Chee Tung Leong , CONTRIBUTOR Opinions expressed by Forbes Contributors are their own.
You may have already noticed it.
Subtle changes in your office space allowing you to concentrate more. Your boss being that little bit more concerned about your professional growth. Maybe it’s also gotten just that bit easier to get your application for time off approved.
2017 has seen people analytics arrive “with a vengeance”: this year, 69% of companies studied have been actively taking steps to improve the way they look at people data, compared to only 10-15% before.
If managers are able to effectively analyze and predict staff needs accurately, making the office environment more productive, improving career development, and implementing human resource processes should become much easier.
The increasing adoption of human resources (HR) software has helped streamline the data analytics process and expedite “social connections” by providing management with the speed to act on these real-time and actionable insights.
With this as a strong foundation for progress, 2018 promises to have some radical changes to the HR landscape.
With the growing influence of millennials and the increasing transparency catalyzed by the digitalization age, employees are expecting a more engaging and enjoyable work experience. 2018 will finally be a year where leaders start to focus on developing the “Employee Experience”, an ecosystem that integrates three core dimensions: engagement, culture and performance management.
This new focus will drive leaders to examine their employee journey map and optimize it much as customer experience teams do for customer journeys. It will be an exciting time where HR will continuously experiment with technology in the market such as pulse feedback tools, employee wellness apps, modern communication and productivity tools that will help facilitate the understanding and development of the employee experience.
An important corollary to improving the employee experience through analyzing employee data is the digitalization of the workplace itself. Artificial Intelligence and machine learning tools like GetLinks or Arya have disrupted recruitment practices, effectively lowering costs and obtaining candidates with the better fit.
Josh Bersin shares his perspective, “just as many digital disruptors have toppled businesses in travel, retail, and other industries, we should essentially ‘topple’ our HR thinking with the adoption of digital solutions,” he says. “HR organizations now have to learn how to ‘be digital,’ not just ‘buy digital products.’”
In this vein, Singapore-based OCBC Bank recently developed an in-house mobile app, HR In Your Pocket, giving employees a holistic HR resource center for submission of leave and claims, tracking medical and lifestyle benefits, and internal job postings. It also features an in-app chatbot to address questions employees might have about HR.
As this rolls out, such practices are getting high visibility in many other companies. In Asia, where HR practices in some countries are still relatively nascent, there is a significant opportunity for ‘leapfrogging’ – skipping legacy technologies and processes altogether and progressing directly towards a more digital HR that would rival developments in more advanced countries.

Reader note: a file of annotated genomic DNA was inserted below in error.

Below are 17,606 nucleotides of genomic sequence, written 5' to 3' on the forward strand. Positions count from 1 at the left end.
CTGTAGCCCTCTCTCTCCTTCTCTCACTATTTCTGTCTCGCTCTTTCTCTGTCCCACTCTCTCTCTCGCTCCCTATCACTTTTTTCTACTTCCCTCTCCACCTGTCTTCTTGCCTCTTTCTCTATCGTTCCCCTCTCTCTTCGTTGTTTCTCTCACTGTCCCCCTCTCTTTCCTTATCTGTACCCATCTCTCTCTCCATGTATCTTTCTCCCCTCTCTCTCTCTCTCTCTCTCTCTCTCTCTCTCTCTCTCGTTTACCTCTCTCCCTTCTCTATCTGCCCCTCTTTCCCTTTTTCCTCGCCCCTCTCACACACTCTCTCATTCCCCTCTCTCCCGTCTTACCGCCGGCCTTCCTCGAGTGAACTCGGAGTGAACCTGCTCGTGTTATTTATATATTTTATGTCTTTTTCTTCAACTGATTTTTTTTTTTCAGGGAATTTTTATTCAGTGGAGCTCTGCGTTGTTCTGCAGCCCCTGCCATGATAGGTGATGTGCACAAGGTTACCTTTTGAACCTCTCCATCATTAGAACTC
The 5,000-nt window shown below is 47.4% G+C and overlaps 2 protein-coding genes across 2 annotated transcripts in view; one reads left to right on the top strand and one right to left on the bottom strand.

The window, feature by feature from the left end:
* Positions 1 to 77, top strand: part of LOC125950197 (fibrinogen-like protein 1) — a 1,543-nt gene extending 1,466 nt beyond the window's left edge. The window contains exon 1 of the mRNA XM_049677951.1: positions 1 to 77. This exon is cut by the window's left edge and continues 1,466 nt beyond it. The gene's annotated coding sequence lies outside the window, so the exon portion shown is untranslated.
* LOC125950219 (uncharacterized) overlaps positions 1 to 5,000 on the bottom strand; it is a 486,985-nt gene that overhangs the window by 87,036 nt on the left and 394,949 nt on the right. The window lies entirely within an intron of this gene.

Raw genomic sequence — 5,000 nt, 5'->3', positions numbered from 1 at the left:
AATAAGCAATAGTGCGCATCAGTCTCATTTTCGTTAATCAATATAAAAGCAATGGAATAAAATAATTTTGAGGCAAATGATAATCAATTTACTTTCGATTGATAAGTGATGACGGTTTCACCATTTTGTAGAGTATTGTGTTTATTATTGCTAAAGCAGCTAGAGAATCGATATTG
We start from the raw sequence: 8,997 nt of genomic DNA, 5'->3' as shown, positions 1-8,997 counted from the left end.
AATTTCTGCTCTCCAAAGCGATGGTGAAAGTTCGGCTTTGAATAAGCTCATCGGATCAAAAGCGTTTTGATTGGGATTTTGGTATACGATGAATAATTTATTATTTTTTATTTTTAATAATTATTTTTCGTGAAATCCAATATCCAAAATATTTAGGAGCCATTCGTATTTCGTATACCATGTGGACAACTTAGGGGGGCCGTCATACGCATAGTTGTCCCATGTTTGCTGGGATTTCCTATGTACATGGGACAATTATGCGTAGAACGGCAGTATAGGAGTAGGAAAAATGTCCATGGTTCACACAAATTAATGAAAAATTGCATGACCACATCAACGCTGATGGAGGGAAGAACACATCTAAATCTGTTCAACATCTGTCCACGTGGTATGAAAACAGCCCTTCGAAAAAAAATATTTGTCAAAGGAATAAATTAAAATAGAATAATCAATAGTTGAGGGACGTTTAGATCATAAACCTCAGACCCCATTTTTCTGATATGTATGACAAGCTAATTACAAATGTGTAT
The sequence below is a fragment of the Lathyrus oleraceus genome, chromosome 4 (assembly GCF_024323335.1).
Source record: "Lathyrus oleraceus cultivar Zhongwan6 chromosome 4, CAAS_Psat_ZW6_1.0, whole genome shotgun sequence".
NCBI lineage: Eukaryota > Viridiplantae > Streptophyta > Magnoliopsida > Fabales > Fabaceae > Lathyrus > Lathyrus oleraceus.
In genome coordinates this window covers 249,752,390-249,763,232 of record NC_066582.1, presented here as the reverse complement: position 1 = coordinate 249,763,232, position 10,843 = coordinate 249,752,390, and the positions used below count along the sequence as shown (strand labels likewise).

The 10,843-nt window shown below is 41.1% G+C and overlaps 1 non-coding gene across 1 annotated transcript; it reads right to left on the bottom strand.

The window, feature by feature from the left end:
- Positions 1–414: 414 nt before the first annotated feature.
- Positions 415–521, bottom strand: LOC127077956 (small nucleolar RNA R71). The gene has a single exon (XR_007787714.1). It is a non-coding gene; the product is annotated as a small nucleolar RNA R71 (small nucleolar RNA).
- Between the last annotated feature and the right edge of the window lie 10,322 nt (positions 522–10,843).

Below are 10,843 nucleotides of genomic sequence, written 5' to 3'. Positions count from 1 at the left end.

What was once a technical discipline owned by data specialists, people analytics is now a business, as well as a managerial discipline. This means that in 2018, more organizations would evolve a people analytics function, with the attendant challenges of prioritizing numerous data requests, merging multiple data sources with disparate organizational stakeholders, and the constant tension between centralizing the analytics function in ‘Business Intelligence’ or specializing it within functional disciplines.
The people analytics team would be responsible for developing models and dashboards that will bridge communication gaps between team leaders and senior management. Governance teams will be erected to ensure the security and privacy of employee data, as well as coordinating people data. They will be challenged to go beyond producing fancy data visualizations and reporting, to generate real actionable insight to support people decisions.
While 2018 would see many more companies enter this journey, it would only be the first step. Success will require a prolonged period of commitment and investment.
The BBC defines the ‘Gig Economy’ as “a labor market characterized by the prevalence of short-term contracts or freelance work, as opposed to permanent jobs”. On-demand hiring promises lower costs, but it also creates more competition for talent where traditional workers’ career paths are phased out and are now replaced with temporary jobs focused on skill. Talent sourcing practices need to build speed and agility in order to quickly identify work/projects in need of attention, source employees with the required skills, and staff project teams that can quickly perform the necessary task.
Also, the decoupling of location from productivity has been accelerating: research has shown that the volume of employees who have worked by telecommuting has risen to 44%, up from 39% in 2012. Having flexible work provisions will drive a firm’s employer value proposition, expand the candidate talent pool and is a great way of retaining highly valued employees.
A Better Workplace in 2018
All of these trends point to having a slightly better workplace for all of us in 2018, and while companies have new challenges in making this possible, they are likely to be rewarded by higher productivity and greater employee loyalty.